Amy Mitchell is trying her best to be a perfect working mom. She gives all her energy and time catering to all the meals, needs, homework and busy schedules of her two spoiled kids, Jane and Dylan. After one particularly disastrous day of failing to juggle her many responsibilities, she still had to attend a so-called emergency PTA meeting organized by the overbearing Gwendolyn, only to find out it was just about a bake sale. Frustrated, Amy walks out. Together with her new friends (liberated single mom Carla and mousy stay-at-home mom Kiki), she decided to stop being a slave to an unrealistic ideal of maternal perfection, and just be what other people may call a "bad mom".
Mila Kunis here reminded me of Cameron Diaz and her own raunchy film "Bad Teacher" (MY REVIEW). Like Diaz, Kunis was able to rise above the craziness of her flawed character and make her delightful and likable. Of course, while Diaz's Ms. Halsey was really a lazy nutcase, Kunis's Amy was a good overly-caring mom to begin with, who just felt she needed to rebel against conventional norms and expectations of modern-day motherhood.
Kristen Bell played Kiki, a harassed mother of four toddlers, a sweet shrinking-violet easily cowed by her demanding husband. Of course, her "Frozen" fans will be surprised as to the shocking things their beloved Princess Anna would get to say in here. Kathryn Hahn played Carla, the loud and sex-starved mother of one hulking teenage boy. She's been around for a while, but I think her role here is her biggest so far. She stole her scenes with her strong screen presence and risque lines.
Christina Applegate played Gwendolyn, a "Mean Girl" who grew up to be a "Mean Mom." I was surprised to see Jada Pinkett-Smith in a much smaller role as Stacy, one of Gwendolyn's minions. Completing their trio is Annie Mumulo as Vicky, who seemed tempted by Amy's cool hip ways, as compared to Gwendolyn's straight-laced bitchiness.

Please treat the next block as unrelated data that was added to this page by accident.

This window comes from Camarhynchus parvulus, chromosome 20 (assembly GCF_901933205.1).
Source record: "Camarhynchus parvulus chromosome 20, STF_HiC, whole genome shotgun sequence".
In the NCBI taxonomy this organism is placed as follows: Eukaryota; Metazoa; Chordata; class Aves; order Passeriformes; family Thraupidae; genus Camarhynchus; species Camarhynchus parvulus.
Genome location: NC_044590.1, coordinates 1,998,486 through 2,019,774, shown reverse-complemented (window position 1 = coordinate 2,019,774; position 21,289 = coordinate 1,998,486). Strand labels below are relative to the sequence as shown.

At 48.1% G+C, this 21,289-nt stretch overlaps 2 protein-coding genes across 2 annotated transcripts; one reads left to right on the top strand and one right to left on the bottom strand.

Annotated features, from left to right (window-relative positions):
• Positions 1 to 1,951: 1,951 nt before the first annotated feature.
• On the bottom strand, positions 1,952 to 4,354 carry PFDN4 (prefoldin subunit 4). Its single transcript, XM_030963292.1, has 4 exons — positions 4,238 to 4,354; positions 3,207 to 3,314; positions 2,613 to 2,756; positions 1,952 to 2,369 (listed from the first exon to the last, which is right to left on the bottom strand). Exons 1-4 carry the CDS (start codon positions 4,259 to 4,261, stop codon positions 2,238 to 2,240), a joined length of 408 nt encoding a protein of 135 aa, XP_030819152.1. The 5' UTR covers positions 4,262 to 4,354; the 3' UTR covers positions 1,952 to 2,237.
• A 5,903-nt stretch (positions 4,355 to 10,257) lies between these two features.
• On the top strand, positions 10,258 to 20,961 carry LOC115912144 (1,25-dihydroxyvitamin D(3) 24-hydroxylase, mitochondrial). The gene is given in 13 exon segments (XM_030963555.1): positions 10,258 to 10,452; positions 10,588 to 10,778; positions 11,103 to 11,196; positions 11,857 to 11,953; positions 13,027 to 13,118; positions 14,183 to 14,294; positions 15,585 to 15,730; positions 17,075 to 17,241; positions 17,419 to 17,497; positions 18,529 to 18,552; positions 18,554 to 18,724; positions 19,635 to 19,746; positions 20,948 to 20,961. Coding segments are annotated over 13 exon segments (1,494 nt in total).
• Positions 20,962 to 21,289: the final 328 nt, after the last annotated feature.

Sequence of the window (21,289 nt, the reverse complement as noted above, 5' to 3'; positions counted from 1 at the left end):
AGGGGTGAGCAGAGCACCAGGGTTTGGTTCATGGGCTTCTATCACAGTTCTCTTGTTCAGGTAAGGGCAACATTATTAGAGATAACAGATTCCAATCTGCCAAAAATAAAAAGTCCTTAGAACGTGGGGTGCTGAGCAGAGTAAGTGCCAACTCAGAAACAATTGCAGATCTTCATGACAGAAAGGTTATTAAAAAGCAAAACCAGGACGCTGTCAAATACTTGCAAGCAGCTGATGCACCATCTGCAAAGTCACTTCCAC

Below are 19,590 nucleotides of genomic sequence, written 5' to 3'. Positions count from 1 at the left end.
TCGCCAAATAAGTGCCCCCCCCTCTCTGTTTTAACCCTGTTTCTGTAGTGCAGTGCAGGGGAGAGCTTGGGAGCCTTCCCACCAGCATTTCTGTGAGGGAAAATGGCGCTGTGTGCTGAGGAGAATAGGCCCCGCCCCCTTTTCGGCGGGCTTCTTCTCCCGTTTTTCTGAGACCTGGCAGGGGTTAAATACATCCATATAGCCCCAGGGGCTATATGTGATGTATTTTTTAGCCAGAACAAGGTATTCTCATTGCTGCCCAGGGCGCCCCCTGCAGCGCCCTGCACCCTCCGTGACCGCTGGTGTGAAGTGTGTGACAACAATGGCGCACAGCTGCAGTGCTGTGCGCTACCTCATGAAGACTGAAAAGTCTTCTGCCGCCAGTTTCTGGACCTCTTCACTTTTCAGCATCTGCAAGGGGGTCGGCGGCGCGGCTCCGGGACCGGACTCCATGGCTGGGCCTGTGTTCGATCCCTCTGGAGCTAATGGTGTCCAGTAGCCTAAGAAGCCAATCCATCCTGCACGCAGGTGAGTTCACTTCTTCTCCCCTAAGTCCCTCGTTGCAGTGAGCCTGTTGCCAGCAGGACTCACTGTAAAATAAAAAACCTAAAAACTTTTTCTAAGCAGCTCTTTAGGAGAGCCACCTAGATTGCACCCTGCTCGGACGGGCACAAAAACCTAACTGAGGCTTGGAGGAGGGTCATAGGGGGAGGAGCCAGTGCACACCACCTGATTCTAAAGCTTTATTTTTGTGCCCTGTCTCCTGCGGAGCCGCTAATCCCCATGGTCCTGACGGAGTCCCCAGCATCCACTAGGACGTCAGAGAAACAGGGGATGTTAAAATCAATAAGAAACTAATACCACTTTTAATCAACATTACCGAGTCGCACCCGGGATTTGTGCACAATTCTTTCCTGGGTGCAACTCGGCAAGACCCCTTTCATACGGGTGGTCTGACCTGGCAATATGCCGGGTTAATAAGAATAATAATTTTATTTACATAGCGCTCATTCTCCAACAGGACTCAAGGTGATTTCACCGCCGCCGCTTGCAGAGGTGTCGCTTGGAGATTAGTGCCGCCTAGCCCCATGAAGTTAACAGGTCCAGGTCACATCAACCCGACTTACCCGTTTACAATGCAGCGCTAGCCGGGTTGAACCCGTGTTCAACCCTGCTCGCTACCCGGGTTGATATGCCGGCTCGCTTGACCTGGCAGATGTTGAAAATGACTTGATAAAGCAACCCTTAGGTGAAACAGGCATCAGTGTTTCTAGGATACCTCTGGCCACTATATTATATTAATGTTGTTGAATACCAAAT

Only one man gets a positive picture painted in this feministic film. He is Jessie (played by Jay Hernandez), a good-looking and buff widower dad all the moms are fawning over. However, the other men here were shown to be jerks. They are either losers, like Amy's husband Mike (played by David Walton); or ungrateful, like Amy's boss Dale (played by Clark Duke); or controlling, like Kiki's husband Kent (played by Lyle Brocato); or wimpy, like Jane's soccer coach Craig (played by JJ Watt); or spineless, like school principal Burr (played by Wendell Pierce).
Being written and directed by the same two guys who wrote "The Hangover" (Jon Lucas and Scott Moore), there were sex jokes galore, including an entire uncomfortably prolonged scene about the uncircumcised penis. There were plenty of scenes and references about alcohol and weed. Having a lot of profanity in the script is probably the least of these naughty offenses. All in the spirit of fun, I understand, but still this type of comedy may not sit well with some sensitive folk (who should have known already what to expect from a film like this in the first place.)
However, under all of these raunchiness, this film actually had an insightful, liberating and poignant message to moms of all types. I could definitely see the connection to what my own wife goes through daily as dictated by our children's schedules in their school, their sports, their tutors, and their extra-curricular activities. If she could tolerate the spicy language and green humor enough to reach the final act, I am sure she (and other mothers) would totally identify and appreciate the female-empowering sentiments of this film far more deeply than any man or non-mom ever could. The surprise extra over the closing credits was a precious bonus. 7/10.
By the way, this one below is the US poster. As you can see, it is far less raunchy than the poster we got here locally.